Holidaymakers and hauliers are being warned of another day of disruption at the Port of Dover and the Channel Tunnel after two days of gridlock.
Travellers faced queues of up to seven hours to cross the Channel on Saturday as thousands of families headed to France for the summer holidays.
Traffic was “flowing normally” into the port as of 02:15 BST on Sunday, the Port of Dover tweeted.
French and UK officials have clashed over the reason for the delays.
The UK government said French authorities had failed to find enough border staff to check passports, demanding they resolve the “terrible situation”.
But French Transport Minister Clement Beaune hit back, saying France was not responsible for the additional border checks brought on by Brexit.
Families travelling to the Eurotunnel terminal on Saturday told the BBC they faced several hours of delays amid heavy congestion around Folkestone.
The Kent Resilience Forum, which coordinates the county’s emergency planning, predicts Sunday will be another challenging day, with delays and disruption for both holidaymakers and hauliers.
The Port of Dover is expected to be busy with 6,500 cars due to make the crossing, although that figure is down from 10,000 cars on Saturday.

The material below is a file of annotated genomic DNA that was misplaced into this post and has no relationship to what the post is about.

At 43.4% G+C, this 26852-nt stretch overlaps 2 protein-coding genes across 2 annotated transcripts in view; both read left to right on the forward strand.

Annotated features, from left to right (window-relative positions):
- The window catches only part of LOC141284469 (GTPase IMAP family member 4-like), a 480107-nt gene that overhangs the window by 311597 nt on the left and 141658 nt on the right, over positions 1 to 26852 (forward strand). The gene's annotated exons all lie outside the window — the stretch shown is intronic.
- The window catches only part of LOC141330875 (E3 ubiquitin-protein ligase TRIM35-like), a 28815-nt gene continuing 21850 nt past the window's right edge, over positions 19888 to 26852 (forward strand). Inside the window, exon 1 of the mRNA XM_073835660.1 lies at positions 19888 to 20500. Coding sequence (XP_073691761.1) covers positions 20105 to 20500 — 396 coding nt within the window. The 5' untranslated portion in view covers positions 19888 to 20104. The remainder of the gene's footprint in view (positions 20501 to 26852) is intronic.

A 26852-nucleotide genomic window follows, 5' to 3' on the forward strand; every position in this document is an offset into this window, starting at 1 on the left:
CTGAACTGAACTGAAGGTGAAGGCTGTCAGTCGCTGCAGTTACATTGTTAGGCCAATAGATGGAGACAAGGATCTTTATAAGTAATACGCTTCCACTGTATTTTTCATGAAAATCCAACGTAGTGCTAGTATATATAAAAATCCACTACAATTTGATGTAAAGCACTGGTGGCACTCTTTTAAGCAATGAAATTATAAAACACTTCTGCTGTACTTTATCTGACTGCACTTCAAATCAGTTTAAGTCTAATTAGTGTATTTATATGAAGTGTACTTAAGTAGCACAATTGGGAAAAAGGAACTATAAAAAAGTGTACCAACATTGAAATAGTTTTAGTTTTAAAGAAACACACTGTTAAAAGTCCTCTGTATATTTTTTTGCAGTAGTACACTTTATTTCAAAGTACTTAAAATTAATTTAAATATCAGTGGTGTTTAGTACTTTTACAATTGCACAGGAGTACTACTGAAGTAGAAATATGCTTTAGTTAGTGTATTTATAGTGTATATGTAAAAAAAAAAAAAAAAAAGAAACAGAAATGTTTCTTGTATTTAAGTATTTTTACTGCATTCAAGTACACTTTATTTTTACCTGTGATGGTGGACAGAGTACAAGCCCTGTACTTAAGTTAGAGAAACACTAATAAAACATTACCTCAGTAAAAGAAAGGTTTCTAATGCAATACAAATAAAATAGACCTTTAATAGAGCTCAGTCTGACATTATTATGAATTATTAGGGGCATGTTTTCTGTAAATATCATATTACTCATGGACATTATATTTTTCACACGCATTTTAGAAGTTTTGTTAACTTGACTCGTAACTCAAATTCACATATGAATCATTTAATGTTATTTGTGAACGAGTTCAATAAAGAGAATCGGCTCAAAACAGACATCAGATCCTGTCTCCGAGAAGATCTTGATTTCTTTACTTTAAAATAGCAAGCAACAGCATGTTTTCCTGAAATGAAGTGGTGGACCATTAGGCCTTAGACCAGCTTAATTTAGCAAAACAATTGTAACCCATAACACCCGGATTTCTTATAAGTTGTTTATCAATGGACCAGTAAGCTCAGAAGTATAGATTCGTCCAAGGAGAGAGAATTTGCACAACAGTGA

Port officials and Eurotunnel have been working through the night to begin clearing the backlog of 1,500 lorries parked on the M20.
Natalie Chapman, from haulier group Logistics UK, said some lorry drivers had waited to cross the Channel for “well over 18 hours” in queues with no toilet facilities.
John Keefe, director of public affairs for Eurotunnel, said Saturday’s traffic disruption had been caused by an accident on the M20 on Friday.
A major incident was declared on Friday amid gridlocked routes around the Kent terminals and four-mile queues on the eastbound M2.
Kent County Council and the Road Haulage Association are urging the government to build more lorry parks to get heavy goods vehicles off the roads when there is cross-Channel disruption.
The Department for Transport said it was investing more than £30m to improve lorry-parking facilities in England.